Just about the time Washington's cherry blossom peak, so do the asparagus.
While the firm green spears may look wonderful in February as a sign that spring is really coming, the price is out of sight until April. Asparagus are in abundance from March until late spring when the price begins to climb again as the season ends. So this is the time to gorge if you are an asaparagus freak.
Selecting asparagus should be done with caution. Many area markets have taken to arranging the stalks in neat little pre-tied bunches. But it is better to pick stalk by stalk. Each spear should be firm and uniformly cylindrical; beware of stalks that are limp or have areas of wrinkled or puckered skin. Look for tightly bunled heads and as little white on the ends as possible.
The first step in preparing fresh asparagus is to wash the stalks carefully, using several changes of cold water. Asparagus grows in sandy soil and failure to wash well can result in a gritty surprise between your teeth. Then with a sharp paring knife scrape each stalk from about an inch above the point where the color becomes uniform toward the white end for about two inches. Break the stalk at that point and discard the rest.
Using two lengths of kitchen twine per bundle, tie the asparagus into bundles of about 18 stalks. rinse them one final time.
Cooking asparagus can be done in several ways: Steaming is preferred because it keeps the tender asparagus heads out of the cooking liquid. Asparagus can be steamed either in a steamer or in a pot tall enough to stand the asparagus on end. Boiling is effective, but great care must be exercised so the stalks are not overcooked.
In steaming asparagus, place the bundles of the vegetable in about an inch of salted water in a tall port or on a rack over water in a steamer. Cover tightly and allow to cook over high-moderated heat for about 10 to 15 minutes.
To boil asparagus, cover the bundles with salted water and bring to a boil.Cook covered for no more than 12 to 15 minutes over moderate heat.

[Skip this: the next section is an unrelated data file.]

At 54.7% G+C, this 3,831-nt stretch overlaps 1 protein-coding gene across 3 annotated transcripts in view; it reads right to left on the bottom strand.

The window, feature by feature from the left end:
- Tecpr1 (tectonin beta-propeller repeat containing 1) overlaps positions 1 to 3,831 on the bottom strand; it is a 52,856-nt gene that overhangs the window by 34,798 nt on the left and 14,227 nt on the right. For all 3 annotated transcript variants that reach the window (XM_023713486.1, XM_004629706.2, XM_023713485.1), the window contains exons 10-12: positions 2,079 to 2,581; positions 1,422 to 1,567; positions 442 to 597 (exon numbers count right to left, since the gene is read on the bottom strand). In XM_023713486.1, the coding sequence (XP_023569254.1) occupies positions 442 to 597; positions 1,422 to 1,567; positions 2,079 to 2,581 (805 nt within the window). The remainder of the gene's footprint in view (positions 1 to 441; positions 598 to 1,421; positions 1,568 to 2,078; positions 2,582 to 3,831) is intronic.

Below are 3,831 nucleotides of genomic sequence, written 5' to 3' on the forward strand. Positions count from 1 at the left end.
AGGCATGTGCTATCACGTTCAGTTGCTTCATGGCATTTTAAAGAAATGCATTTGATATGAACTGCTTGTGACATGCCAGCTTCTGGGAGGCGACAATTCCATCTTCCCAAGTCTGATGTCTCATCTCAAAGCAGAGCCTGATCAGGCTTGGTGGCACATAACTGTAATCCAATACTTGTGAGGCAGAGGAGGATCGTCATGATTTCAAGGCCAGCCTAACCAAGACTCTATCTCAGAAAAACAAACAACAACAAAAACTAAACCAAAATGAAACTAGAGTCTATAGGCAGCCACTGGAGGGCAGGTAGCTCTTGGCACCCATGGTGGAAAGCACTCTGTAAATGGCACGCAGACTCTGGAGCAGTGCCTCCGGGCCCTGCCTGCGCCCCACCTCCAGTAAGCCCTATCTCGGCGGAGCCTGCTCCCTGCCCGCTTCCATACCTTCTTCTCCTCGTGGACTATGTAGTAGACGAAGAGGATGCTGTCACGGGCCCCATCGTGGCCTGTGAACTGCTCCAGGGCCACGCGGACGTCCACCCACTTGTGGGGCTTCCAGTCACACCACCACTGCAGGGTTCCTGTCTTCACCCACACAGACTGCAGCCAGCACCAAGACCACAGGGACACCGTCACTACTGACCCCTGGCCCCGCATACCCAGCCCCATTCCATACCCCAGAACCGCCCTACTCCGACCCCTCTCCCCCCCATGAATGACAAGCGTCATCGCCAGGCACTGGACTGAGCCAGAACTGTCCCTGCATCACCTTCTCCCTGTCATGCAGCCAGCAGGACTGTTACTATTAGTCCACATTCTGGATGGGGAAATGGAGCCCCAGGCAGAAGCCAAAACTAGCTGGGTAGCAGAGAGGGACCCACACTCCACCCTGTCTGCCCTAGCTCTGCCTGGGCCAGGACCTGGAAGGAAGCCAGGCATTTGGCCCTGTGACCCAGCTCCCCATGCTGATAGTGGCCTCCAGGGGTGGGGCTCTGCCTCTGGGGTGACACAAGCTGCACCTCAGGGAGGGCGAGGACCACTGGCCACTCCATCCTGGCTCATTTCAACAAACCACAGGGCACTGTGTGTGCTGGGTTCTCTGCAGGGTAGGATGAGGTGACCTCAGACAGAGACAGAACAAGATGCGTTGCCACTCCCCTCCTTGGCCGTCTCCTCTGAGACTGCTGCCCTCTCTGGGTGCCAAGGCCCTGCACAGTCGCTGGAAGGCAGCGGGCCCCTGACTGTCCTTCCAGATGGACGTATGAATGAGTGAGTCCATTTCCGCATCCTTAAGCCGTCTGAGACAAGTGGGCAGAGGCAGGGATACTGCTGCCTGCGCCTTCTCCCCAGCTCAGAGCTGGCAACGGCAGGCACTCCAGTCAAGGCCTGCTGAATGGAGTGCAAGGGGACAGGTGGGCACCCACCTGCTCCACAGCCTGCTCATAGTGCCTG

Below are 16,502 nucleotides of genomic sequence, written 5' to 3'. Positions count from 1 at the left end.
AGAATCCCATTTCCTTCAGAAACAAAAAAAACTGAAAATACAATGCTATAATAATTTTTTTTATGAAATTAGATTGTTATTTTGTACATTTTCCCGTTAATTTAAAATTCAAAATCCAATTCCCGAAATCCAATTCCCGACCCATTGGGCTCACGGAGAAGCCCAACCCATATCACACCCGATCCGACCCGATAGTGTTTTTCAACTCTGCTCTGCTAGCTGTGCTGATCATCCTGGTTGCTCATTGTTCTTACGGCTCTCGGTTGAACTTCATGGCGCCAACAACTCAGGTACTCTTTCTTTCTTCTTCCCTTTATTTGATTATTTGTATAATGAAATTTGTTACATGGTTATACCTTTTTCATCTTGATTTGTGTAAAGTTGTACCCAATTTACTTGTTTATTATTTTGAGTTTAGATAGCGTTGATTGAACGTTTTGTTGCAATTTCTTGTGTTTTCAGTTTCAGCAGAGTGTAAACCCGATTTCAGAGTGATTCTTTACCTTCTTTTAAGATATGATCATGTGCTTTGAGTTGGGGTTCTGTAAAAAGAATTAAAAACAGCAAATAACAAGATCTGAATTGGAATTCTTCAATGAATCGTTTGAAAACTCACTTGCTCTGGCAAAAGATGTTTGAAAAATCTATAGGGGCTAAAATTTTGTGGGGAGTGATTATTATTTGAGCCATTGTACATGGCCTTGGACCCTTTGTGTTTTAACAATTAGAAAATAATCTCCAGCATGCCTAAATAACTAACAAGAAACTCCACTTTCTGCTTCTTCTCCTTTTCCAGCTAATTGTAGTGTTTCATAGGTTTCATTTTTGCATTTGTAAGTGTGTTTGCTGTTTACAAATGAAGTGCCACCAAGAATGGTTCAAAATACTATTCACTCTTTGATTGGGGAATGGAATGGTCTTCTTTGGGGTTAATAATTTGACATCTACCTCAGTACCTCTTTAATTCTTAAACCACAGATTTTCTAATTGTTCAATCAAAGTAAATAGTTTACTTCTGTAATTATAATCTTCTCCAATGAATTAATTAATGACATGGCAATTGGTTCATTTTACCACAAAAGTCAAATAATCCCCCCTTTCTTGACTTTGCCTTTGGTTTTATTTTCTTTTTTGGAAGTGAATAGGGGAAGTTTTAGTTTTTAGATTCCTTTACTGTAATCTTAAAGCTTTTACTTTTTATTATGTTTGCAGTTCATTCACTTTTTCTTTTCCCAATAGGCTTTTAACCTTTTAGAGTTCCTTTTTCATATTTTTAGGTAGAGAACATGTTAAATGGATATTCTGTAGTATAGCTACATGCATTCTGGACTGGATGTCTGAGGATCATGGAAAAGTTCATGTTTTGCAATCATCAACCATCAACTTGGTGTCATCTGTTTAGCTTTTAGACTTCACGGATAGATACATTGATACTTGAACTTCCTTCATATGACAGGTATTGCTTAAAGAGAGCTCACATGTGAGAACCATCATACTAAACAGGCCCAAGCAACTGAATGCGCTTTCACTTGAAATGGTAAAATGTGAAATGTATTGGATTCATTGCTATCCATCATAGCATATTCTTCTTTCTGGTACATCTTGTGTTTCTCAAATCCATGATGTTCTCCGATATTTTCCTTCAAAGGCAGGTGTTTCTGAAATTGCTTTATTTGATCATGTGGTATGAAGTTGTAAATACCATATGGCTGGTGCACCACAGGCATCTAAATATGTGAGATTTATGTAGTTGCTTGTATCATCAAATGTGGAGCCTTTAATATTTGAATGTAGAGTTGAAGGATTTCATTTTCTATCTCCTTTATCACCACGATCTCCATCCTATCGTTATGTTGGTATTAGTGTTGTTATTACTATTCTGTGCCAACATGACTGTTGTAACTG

The simplest, and some asparagus lovers argue the best, method of serving the vegetable is patted dry, dotted with a generous helping of butter, and dusted lightly with salt and pepper. Others says asparagus is best with a little salt and lemon juice. Both are wonderful.
There are some other preparations which are both simple and appetizing: ASPARAGUS AND BELGIAN ENDIVE (4 servings) 24 stalks fresh asparagus 2 large Belgian endive Romaine lettuce 1 teaspoon salt 3 tablespoons red wine vinegar 4 tablespoons olive oil 1 tablespoon Dijon mustard
Combine the salt, vinegar, oil and mustard in a jar and shake well. Let stand at room temperature for 30 minutes.
Wash the asparagus, meanwhile, and scrape them in preparation for cooking. Either steam or boil the asparagus until they are al detente. Prepare a large bowl of ice-water. When the cooking is complete, plunge the asparagus into the ice-water and let them stay until it has completely cooled.
Wash the endive and cut off the stem end. Halve the endive heads lengthwise; then cut each half lengthwise into three spears.
On plates arrange a bed of romaine lettuce. Place 6 asparagus stalks per plate and place 3 spears of endive per plate among the asparagus. Spoon the sauce over each serving. CREAM OF ASPARAGUS SOUP (4 servigs) 1 pound fresh asparagus 4 cups water 2 teaspoons salt 4 cups rich chicken stock or broth 3/4 cup heavy cream Sour cream Chopped fresh dill (optional)
Cut the asparagus into 2-inch lengths, after washing, and discard everything beyond the point the uniform green color starts to change.Place the asparagus along with the water and salt into a saucepan. If the asparagus are not completely covered, add enough water to cover it. Over medium-high heat, bring the asparagus to a boil and cook for about 14 minutes or until they are tender. Turn off the heat and allow the asparagus to sit in its cooking liquor for 5 minutes.
Remove the asparagus with a slotted spoon to a blender or food processor, with a little of the cooking liquor, puree the asparagus.
Transfer 2 cups of the cooking liquor to another saucepan, along with the chicken stock and pureed asparagus; simmer over low heat for about 10 minutes or until the soup is warm. Stir in the heavy cream and simmer for one additional minute. Taste for salt. Place the soup in four bowls.
Garnish with a dollop or sour cream and a sprinkling of fresh chopped dill. ASPERGES AU GRATIN (4 to 6 servings) 36 stalks fresh asparagus 5 tablespoons butter 4 tablespoons grated gruyere cheese 1 tablespoon grated parmesan cheese 1/2 cup half and half 2 teaspoons corn starch, dissolved in 1 tablespoon water Salt Dash nutmeg
Wash and scrape the asparagus; cook either by steaming or boiling and drain it. Arrange the stalks in an ovenproof casserole dish, and set aside in a warm place.
In a saucepan, melt the butter over low heat and add the cheeses and half and half. Heat through until the cheese begins to combine with the butter and cream, stirring constantly. Do not boil. Add the dash of nutmeg and taste for salt. Add the cornstarch mixture and stir as the sauce thickens.
Preheat the broiler. Spoon the sauce over the asparagus and run it under the broiler until the sauce begins to bubble and brown lightly.
A wondeful accompaniment for spring lamb.